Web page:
To be truthfully, it wasn’t magic, but the Holy Spirit.
This stretch skirts along Rio (River) Nieve near the end. We could hear the river falling over. As we paused, Irishman Eamon turned up. We merely greeted each other before we moved on. We would chat more and walk together later.
This wooded trail ends in a delightful stone bridge. It’s really refreshing and we rested to have a snack, as we had powered on without lunch.
Extremely restful spot; budget time to soak in the beauty and tranquility of this spot!
It was probably 10 mins after we had reached this spot when Eamon turned up (by then, I had assume he had gone into the river at the spot we first greeted him). He took some pictures and laid on the bridge, sun bathing. Later we would find out from Tom that Eamon had a bad back, and needed to relax it.
Regardless whether Eamon’s back was acting up, this was a terrific way to do the Camino. Eamon lying on the bridge, with the sun, rushing waters, ionised air. Creating special memories, not achieving a speed record.
Tom & Siobahn properly introduced Eamon to us in front of an alberque further up, where they had a sign for a self service stamp. Eamon and us walked a bit together and chatted.
Eamon has the ability to travel now, and he had heard about the Camino from his sister who had done it two years ago. We got to chatting in general. Then without any prompting from us, Eamon brought up a point of view that for some couples, it’s better they do the Camino separately. That was an un-expected topic. I reflected on that, and responded as follows. It may be that couples might have to do the Camino separately at first but when each person changes as a result of the Camino, they should do it as a couple, to enhance the relationship. He reflected on what I said. My impression was he had other couples in mind, but Intuitive Joon thought otherwise. Who knows.
There was an uphill stretch over a pebbled path. If one is heads down or eyes straight ahead, one will miss this nice tiled picture of St. James (St. Tiago) as one has to look sideways/backwards to see it.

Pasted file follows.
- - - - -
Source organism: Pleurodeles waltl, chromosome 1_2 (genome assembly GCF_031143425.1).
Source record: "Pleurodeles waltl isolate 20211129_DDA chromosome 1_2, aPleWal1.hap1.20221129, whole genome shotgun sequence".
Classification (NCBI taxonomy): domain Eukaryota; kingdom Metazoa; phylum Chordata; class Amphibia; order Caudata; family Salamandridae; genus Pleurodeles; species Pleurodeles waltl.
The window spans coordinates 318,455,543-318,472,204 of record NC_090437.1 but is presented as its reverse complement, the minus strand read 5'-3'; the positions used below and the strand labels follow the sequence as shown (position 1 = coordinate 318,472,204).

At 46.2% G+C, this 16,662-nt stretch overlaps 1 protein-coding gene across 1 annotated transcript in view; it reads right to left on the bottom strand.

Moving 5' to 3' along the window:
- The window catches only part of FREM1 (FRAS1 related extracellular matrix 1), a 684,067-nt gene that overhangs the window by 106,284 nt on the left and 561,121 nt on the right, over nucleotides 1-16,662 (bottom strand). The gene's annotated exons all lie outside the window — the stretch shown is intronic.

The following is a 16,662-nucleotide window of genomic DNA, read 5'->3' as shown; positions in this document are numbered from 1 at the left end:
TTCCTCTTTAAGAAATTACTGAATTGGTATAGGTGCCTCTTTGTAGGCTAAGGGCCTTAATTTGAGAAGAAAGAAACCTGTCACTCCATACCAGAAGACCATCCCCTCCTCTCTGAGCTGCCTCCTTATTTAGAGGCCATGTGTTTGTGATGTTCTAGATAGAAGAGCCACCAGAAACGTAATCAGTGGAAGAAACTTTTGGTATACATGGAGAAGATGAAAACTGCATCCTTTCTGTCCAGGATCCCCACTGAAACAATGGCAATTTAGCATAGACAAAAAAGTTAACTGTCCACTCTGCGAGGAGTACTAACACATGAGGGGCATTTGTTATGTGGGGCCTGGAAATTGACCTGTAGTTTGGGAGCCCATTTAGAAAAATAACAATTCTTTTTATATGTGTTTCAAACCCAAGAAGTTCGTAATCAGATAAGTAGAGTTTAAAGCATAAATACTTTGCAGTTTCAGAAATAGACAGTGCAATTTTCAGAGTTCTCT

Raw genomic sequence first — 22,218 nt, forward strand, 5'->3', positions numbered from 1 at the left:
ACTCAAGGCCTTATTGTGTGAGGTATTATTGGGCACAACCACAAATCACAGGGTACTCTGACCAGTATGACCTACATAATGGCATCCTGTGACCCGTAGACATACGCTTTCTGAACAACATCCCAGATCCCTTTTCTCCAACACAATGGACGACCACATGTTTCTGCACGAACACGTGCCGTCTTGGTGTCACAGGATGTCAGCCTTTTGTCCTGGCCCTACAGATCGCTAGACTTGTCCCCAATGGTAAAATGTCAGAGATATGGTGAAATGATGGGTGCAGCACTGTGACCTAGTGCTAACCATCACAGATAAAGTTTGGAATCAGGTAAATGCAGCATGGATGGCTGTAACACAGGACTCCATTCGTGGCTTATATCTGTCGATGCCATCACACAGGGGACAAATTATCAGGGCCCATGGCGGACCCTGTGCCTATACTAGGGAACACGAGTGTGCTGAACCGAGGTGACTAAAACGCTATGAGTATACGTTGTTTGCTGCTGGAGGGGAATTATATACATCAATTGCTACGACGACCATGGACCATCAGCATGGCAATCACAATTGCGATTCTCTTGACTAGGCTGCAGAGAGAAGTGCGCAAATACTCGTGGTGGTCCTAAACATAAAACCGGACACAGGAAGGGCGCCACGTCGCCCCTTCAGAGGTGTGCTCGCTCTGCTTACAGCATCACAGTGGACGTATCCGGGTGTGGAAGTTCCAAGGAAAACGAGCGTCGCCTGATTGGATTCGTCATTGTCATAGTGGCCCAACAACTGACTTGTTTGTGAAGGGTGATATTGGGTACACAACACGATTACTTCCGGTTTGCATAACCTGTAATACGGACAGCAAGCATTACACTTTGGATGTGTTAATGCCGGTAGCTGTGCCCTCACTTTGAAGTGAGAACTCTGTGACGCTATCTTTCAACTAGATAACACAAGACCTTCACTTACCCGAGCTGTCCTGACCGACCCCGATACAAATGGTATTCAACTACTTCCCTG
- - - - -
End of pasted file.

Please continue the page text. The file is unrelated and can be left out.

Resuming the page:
This is why I carry my point and shoot camera, as this picture is an aspect ratio of 1:1. In other words, Instagram sizing.
To end the Irish story, as we exited one of the forested trails, and rested a bit, the first lady of the 3 Irish gals bounded by. When I inquired, she said her two friends were behind. Those two other Irish gals caught up with us as we were re-filling our water bottles and water bladder. One of them provided us this great idea. TIP: Cool the water bladder in the refrigerator beforehand!
We chose an Airbnb for the night in Viana do Castelo due to its more central location. In addition, we wanted to meet some locals. This intuition turned out to be a blessing. Joanna the host was away in Italy and her best friend Guido hosted us instead. The house is a beauty, filled and decorated with art and artefacts. The wooden floors were covered with rugs and carpets. The fixtures were period pieces. It was a wonderul ambience.
Guido is an artist, a theraputist.
Guido near his ceramic art work.
Guido passed us some of his pieces to spread human caring. While we will keep two pieces for ourselves, we are to pass the others on via a hug and the story. How lovely.
Well, we have to hit the road….so, I will end today’s post though I may have more to write.
Blessings be with you, as they have been with us.
p/s. Joanna had walked the Camino several times. She had this book in the guest bathroom that we used. Co-incidence or a sign?